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  1. You should use a register model with multiple uvm_reg_maps. One per interface. Assuming you're generating your register model using some sort of tool (rather than by hand), you need to find out how your tool supports that.
  2. You need to provide more detail. Like, why do you currently have to select one at compilation time? What exactly do you mean by parallel access? Do you have 3 separate physical interfaces which can simultaneously access the same register? Or as often the case, do you have 3 masters which can all access the same registers via a fabric and a single physical interface to the registers? What are you using for your register model? RAL ( uvm_reg ) ?
  3. Looking for suggestions on the best approach to modeling something akin the following. value1 and value0 are implemented as value_reg[31:0] in RTL. The value actually stored in this register is always whatever you wrote to it. However, what you read back, and what HW sees when it looks at this register depends on the value of value_mode. When value_mode == DIRECT, you'll read back the whatever value is physically stored in value_reg[15:0] as value0 and value_reg[31:16] as value1. When value_mode == MULT, you'll read back a computed value instead. Let quotient == value_reg[15:0
  4. The short answer is yes. However, from the way you worded your question, I'm immediately inclined to use the PLI/VPI instead of the DPI. There are a lot of ways to skin this cat. If you want more guidance, you'll need to give more details about what you're trying to accomplish.
  5. Seen quite a few posts on various forums like this. Moving your register model to UVM-1.2 yields a bunch of warnings like this. [uVM/RSRC/NOREGEX] a resource with meta characters in the field name has been created As far as I can tell this is a bug in uvm_reg_block::configure(). If special regex characters are not allowed in the call to uvm_resource_db#(uvm_reg_block)::set(), then this function needs to sanitize the return value from get_full_name before passing it to set. get_full_name() is return hierarchical paths with dots in them, as it is supposed to, but those are regex ch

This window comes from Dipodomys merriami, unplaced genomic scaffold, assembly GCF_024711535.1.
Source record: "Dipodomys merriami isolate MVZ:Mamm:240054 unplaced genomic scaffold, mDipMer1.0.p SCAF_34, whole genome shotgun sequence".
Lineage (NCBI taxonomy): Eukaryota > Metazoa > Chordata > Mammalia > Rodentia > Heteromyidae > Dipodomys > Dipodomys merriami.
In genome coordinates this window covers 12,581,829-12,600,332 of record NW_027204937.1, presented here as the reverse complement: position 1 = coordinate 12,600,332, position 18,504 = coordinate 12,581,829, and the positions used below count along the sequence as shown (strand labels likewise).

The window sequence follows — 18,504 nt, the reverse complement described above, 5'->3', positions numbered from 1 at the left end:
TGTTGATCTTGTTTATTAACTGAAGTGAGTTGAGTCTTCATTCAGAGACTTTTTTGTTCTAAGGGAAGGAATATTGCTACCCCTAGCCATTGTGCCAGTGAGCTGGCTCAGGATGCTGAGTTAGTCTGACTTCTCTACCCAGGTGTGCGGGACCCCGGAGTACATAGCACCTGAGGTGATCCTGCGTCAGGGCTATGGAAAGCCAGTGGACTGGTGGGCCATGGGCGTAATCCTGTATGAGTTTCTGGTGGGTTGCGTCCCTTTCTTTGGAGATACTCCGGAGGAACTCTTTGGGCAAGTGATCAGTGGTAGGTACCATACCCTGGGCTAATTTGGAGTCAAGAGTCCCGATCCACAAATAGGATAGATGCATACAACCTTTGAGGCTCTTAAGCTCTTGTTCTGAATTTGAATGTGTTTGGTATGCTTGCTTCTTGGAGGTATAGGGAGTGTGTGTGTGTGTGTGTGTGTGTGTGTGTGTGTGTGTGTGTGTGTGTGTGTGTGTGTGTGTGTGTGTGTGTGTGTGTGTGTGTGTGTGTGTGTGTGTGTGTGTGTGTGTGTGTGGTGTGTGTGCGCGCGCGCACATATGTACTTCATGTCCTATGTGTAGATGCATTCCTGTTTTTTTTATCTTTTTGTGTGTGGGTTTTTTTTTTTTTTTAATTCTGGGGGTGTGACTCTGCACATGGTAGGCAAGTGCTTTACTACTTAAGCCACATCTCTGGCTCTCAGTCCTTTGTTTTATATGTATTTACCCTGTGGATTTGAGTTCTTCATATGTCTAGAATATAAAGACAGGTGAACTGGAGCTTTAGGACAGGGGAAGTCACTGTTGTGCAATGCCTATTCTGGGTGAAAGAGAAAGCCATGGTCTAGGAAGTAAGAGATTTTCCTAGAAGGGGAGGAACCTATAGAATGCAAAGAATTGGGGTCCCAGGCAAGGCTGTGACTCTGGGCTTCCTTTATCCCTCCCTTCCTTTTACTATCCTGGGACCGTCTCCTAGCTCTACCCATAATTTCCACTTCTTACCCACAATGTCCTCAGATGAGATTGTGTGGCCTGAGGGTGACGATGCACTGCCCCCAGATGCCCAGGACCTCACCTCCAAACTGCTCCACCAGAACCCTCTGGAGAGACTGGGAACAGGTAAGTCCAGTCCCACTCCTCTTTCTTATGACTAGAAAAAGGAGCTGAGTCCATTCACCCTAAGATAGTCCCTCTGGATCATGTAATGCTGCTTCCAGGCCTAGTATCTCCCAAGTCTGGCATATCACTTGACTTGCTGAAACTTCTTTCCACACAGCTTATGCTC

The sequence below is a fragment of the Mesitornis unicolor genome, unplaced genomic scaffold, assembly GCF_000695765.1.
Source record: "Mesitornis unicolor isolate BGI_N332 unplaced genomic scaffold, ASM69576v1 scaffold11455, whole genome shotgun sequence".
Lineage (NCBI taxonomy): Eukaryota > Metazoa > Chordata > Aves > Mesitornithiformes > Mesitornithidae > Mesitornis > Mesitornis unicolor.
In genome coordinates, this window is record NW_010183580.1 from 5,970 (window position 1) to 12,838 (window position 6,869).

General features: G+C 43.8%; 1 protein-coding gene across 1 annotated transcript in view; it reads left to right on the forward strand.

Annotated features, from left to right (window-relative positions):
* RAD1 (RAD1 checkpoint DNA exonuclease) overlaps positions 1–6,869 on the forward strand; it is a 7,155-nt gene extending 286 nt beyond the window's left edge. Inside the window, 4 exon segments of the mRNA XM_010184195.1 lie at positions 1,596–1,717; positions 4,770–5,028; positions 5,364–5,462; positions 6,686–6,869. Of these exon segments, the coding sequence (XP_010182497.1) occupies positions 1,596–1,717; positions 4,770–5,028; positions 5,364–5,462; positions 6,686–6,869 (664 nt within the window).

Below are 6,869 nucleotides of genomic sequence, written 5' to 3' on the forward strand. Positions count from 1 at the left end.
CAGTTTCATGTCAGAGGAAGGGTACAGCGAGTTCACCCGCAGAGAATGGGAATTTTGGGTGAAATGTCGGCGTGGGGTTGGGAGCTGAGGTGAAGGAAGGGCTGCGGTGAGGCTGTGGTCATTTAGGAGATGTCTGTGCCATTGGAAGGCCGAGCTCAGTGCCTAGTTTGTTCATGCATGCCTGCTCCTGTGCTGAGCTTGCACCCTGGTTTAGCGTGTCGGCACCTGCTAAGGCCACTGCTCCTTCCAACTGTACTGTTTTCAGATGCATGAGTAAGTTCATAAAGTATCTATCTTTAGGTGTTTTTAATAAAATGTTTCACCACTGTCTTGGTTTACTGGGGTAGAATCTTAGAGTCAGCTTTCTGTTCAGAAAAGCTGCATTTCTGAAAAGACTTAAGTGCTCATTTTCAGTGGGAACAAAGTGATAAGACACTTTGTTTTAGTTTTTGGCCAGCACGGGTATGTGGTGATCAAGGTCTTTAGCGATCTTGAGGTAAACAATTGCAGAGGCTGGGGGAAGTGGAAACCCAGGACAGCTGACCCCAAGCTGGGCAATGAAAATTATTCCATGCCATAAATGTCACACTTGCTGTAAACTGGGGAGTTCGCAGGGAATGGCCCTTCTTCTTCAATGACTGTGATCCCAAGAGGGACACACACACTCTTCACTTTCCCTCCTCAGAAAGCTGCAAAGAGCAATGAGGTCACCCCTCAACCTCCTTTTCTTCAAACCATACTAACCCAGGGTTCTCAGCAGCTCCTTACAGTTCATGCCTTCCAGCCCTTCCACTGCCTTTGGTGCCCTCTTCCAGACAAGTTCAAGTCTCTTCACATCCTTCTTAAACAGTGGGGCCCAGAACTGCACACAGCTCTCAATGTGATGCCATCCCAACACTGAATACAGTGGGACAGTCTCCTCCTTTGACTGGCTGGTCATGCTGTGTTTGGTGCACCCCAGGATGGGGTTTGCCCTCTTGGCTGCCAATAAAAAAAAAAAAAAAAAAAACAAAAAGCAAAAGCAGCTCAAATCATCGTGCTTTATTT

6. This section of the LRM is vague. 18.11 In-line random variable control What is the expected behavior for the following code? class child; rand int a; rand int b; constraint cb { a inside {[0:100]}; b inside {[0:(2*a)]}; } endclass class parent; //Uncomment to force desired behavior: rand int a; rand child c; constraint cb { //Uncomment to force desired behavior: a == c.a; c.b >= c.a; } //Uncomment to force desired behavior: function void pre_randomize(); //Uncomment to force desired behavior: a = c.a; //Unco
  7. Bonus points for testing what happens when you change the constraint to the following: constraint c_1 { soft var1<100; }
  8. What am I missing here? Say you model an APB transaction that includes a cycles_before_delay member. The driver will have to implement that like this: seq_item_port.get_next_item( item ); // stall for item.cycles_before_delay; // do transaction seq_item_port.item_done( ); During that stall, no other transaction will be able to execute on that driver. Now there was the suggestion of forking this, but you can't call get_next_item() again, until you first call item_done(). Calling item_done() before the transaction is actually completed, is a non-blocking completion model, as the sequen